Pacific Palisades, CA asked in Employment Law and Business Law for California

Q: Can minority shareholder sue the company for unpaid wages?

*not only shareholder but owner as well

Business opened the door in Jan 2020, Covid started in March 2020, so we have to close the door, eventually terminating employees including general manager. I took position of general manager without compensation, because company didn't have funds, Until January 1, 2024, when I was terminated by Majority shareholder, I received only $60k. Company have 20 employees, and profitable now, because of my work, but majority shareholder said that I'm not performing good enough, I asked to compensate for past 3+ years, but was denied. I believe company owe me at least $120k. Also in shareholder agreement stipulated that I will be able to buy 49% shares for $0.20 if company will be able to return investment, which will never happen, if the majority shareholder will hold managerial position (investor is her husband and there is no agreement to return investment or else)

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2 Lawyer Answers
James L. Arrasmith
James L. Arrasmith pro label Lawyers, want to be a Justia Connect Pro too? Learn more ›
  • Sacramento, CA
  • Licensed in California

A: In California, as a minority shareholder and owner who has also served as an employee, you have the right to pursue claims for unpaid wages. The law treats you as an employee if you have performed work for the company, irrespective of your ownership status. This distinction allows you to seek compensation for your labor, especially if there was an understanding or agreement, formal or informal, regarding compensation for your work as a general manager.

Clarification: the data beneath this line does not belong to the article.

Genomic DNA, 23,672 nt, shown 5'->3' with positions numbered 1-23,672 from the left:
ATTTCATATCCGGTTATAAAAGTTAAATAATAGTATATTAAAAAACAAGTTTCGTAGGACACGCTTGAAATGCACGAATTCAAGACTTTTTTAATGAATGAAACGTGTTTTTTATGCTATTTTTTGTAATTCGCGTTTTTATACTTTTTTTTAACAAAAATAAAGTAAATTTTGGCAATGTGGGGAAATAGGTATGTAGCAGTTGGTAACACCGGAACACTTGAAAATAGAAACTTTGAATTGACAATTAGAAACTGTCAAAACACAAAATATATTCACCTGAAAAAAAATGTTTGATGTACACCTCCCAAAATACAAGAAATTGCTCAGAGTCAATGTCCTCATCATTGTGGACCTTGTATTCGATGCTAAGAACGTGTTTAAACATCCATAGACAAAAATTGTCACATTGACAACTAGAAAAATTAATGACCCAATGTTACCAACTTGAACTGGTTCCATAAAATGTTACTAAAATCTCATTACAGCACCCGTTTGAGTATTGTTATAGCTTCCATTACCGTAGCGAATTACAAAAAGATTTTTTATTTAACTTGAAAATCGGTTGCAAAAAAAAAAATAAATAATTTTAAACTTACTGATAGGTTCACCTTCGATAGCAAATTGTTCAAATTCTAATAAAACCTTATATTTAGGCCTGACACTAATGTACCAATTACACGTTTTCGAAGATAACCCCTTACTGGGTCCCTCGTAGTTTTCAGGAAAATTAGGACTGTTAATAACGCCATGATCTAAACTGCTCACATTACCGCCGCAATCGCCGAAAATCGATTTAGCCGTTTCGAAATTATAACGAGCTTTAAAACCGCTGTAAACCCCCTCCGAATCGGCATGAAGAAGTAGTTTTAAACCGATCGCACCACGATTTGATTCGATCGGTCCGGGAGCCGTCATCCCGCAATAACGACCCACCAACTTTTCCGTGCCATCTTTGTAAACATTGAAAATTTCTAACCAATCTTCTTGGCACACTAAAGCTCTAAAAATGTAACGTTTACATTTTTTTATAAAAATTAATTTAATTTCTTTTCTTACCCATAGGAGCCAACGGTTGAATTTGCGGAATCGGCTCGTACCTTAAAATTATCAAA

Given the situation you described, you may have grounds to file a claim for unpaid wages through the California Labor Commissioner's Office or through a civil lawsuit. The fact that you took on the role of general manager without compensation, with the expectation of being paid once the company became profitable, supports your claim. The shareholder agreement and the promise of being able to buy shares under certain conditions may also play a role in your claim, especially if the company's refusal to compensate you is seen as a breach of any agreements.

It is important to gather all relevant documents, including any agreements, communications regarding your role and compensation, and records of the company's financial performance. Documentation will strengthen your case. You should also consider seeking advice on how to proceed with your claim, focusing on unpaid wages and any breach of shareholder agreements. Remember, your dual role as an employee and a shareholder provides you with specific rights and avenues for recourse under California law.

Brad S Kane
Brad S Kane
  • Los Angeles, CA
  • Licensed in California

A: You are entitled to be paid minimum wage for all hours worked plus an equal amount of liquidated damages.

Thus, you are actually entitled to twice the minimum wage for all hours worked plus other penalties.

No lawyer can meaningfully address your contractual rights without reading the agreement.

You should consult a lawyer offline to protect the attorney client privilege.

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